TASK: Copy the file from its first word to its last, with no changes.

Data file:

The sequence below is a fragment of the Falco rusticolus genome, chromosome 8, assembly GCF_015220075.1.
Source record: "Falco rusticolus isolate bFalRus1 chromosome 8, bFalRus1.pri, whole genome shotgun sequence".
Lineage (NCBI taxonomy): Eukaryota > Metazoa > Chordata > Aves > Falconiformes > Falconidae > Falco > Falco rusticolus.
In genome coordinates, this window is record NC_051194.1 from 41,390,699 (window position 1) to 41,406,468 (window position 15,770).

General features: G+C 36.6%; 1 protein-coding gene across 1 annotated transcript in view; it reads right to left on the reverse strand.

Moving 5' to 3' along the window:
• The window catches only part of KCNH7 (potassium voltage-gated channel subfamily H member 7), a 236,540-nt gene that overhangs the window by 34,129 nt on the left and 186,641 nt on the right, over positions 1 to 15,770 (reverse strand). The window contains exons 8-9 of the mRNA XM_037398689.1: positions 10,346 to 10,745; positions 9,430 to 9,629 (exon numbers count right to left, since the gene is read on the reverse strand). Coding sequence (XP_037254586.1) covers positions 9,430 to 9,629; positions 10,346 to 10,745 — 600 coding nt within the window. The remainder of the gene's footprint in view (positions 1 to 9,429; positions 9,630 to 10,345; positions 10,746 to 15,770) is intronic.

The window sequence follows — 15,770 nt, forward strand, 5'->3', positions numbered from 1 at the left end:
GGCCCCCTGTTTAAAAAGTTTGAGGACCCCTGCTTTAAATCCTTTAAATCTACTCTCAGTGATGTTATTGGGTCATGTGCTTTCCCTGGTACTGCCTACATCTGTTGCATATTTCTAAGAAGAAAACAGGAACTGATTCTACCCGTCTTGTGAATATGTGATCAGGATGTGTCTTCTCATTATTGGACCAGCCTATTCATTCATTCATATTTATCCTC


The sequence below is a fragment of the Falco rusticolus genome, chromosome 8, assembly GCF_015220075.1.
Source record: "Falco rusticolus isolate bFalRus1 chromosome 8, bFalRus1.pri, whole genome shotgun sequence".
Lineage (NCBI taxonomy): Eukaryota > Metazoa > Chordata > Aves > Falconiformes > Falconidae > Falco > Falco rusticolus.
In genome coordinates, this window is record NC_051194.1 from 41,390,699 (window position 1) to 41,406,468 (window position 15,770).

General features: G+C 36.6%; 1 protein-coding gene across 1 annotated transcript in view; it reads right to left on the reverse strand.

Moving 5' to 3' along the window:
• The window catches only part of KCNH7 (potassium voltage-gated channel subfamily H member 7), a 236,540-nt gene that overhangs the window by 34,129 nt on the left and 186,641 nt on the right, over positions 1 to 15,770 (reverse strand). The window contains exons 8-9 of the mRNA XM_037398689.1: positions 10,346 to 10,745; positions 9,430 to 9,629 (exon numbers count right to left, since the gene is read on the reverse strand). Coding sequence (XP_037254586.1) covers positions 9,430 to 9,629; positions 10,346 to 10,745 — 600 coding nt within the window. The remainder of the gene's footprint in view (positions 1 to 9,429; positions 9,630 to 10,345; positions 10,746 to 15,770) is intronic.

The window sequence follows — 15,770 nt, forward strand, 5'->3', positions numbered from 1 at the left end:
GGCCCCCTGTTTAAAAAGTTTGAGGACCCCTGCTTTAAATCCTTTAAATCTACTCTCAGTGATGTTATTGGGTCATGTGCTTTCCCTGGTACTGCCTACATCTGTTGCATATTTCTAAGAAGAAAACAGGAACTGATTCTACCCGTCTTGTGAATATGTGATCAGGATGTGTCTTCTCATTATTGGACCAGCCTATTCATTCATTCATATTTATCCTC